What would the layman find most interesting and accessible within your research?
We have published some less technical papers on both monetary policy and research methodology (EITM). The real-world implications of this work manifests itself in two ways.
In the case of policymakers — monetary policymakers — the policy prescriptions are intended to assist in creating an environment where uncertainty for businesses is reduced. Businesses struggle to anticipate consumer demands and the onslaught of new competition. In our way, by supporting inflation stabilization, the relevant economic actors (i.e., businesses) are more likely to get a more accurate assessment of changing price (demand) signals and, in so doing, enable them to adapt in ways that sustain their enterprises.
For research methodology, the ultimate goal of EITM is to get to the truth on how things relate to each other. We believe when you have models transparently related to tests that feedback between the two supports an evolutionary trial and error process that allows us to get a better handle on what we are trying to understand. Now, the “truth” is hard to come by and models and tests, even when they are transparently linked, can lead to a dead-end with subsequent research. But, the point is there is a necessary coherence that assists this stream of research that builds directly on the prior work.
What is the most interesting story in your academic career?
The greatest adventure is helping build the Hobby School of Public Affairs at the University of Houston. We started as a very small scale policy center 10 years ago and have now evolved to a policy school. If you talk to people in the business world it is akin to a ‘start-up’ with all the attendant risks, frustrations, uncertainty, and rewards one would expect. One lesson in this whole “birthing” process at the Hobby School — and a key to overall success — is to not be afraid to fail and to even risk embarrassment and ridicule along the way.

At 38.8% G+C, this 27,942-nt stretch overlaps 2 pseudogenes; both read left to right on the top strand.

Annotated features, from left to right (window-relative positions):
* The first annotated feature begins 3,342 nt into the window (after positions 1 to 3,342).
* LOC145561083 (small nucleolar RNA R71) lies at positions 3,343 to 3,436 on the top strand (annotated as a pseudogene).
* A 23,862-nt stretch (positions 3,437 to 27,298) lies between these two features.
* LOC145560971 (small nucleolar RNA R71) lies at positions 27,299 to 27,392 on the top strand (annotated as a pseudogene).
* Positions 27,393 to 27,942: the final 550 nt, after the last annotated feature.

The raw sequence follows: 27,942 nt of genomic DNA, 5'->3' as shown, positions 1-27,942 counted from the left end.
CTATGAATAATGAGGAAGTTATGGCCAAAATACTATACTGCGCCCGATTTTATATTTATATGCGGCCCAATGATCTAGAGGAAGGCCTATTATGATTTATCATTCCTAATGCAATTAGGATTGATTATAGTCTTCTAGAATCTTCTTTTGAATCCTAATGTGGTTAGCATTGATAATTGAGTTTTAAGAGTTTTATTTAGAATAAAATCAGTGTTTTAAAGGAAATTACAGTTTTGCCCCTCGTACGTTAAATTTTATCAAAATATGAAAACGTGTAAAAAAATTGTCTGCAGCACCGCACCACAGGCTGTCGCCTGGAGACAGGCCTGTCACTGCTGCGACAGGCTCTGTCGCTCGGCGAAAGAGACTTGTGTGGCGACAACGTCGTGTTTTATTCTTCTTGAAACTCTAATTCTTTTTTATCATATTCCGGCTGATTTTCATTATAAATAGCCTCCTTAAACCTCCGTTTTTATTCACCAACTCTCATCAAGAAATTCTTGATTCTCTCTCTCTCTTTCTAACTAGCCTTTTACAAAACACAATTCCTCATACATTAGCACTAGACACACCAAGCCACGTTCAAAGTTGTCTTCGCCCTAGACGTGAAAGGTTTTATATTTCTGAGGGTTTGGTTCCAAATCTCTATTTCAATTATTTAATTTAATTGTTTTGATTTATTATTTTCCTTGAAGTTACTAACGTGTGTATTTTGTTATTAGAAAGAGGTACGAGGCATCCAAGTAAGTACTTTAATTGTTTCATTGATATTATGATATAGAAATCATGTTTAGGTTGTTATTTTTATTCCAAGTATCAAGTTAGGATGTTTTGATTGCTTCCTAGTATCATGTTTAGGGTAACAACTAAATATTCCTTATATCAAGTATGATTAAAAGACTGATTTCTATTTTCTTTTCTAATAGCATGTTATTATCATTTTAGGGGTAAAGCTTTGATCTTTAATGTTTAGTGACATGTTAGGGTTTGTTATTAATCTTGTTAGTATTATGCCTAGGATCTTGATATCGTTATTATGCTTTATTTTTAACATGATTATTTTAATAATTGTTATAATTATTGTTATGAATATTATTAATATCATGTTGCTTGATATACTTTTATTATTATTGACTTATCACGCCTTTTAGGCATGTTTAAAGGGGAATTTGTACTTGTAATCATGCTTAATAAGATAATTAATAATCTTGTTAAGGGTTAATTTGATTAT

There have been many fortuitous incidents. They are not so much personal events or milestones in research, etc., but in the people you meet, individuals who indirectly influence your research, etc. Who does not have a long list? No exception here. Many people have had a big and positive impact. To name a few: John Aldrich, who was the prime force and mentor (and EITM “instigator”) in graduate school at Duke.
That influence endures. Frank Scioli — who made the NSF experience unforgettably positive. Among other things, he helped institute the EITM reforms but he was a total pro in all ways. Boy, can he make you laugh too. Another was Governor Bill Hobby. He gives you a vantage point that not only encompasses decades of public service but it is also combined with his experiences in the private sector and academia. He is an enormous force for good.
With all the funding in the world, what would you have researched and how?
Data, data, data, and more data. This is definitely not an original thought. Data has improved enormously in the past 50 years. But, great data — particularly data that captures key elements of human behavior and the economic dynamics noted above — are still a work in progress. Panel data would be at the top of the list. These data are big ticket items but you would get what you pay for.
Another funding target is providing stipends for graduate students and faculty to subsidize technical training. NSF has done this in the past, but with unlimited funding this would be something to scale up in a big way. For most social scientists, graduate school simply does not afford the necessary time to become truly competent in an array of methodological tools. Methodological training is too siloed. Moreover, this should be seen as a process of life-long learning. It never ends.
And one is struck by the fact that the best among us have this self-improving mindset. People like Chris Achen and Lin Ostrom transformed themselves (methodologically) from what they did earlier in their careers to the benefit of the rest of us.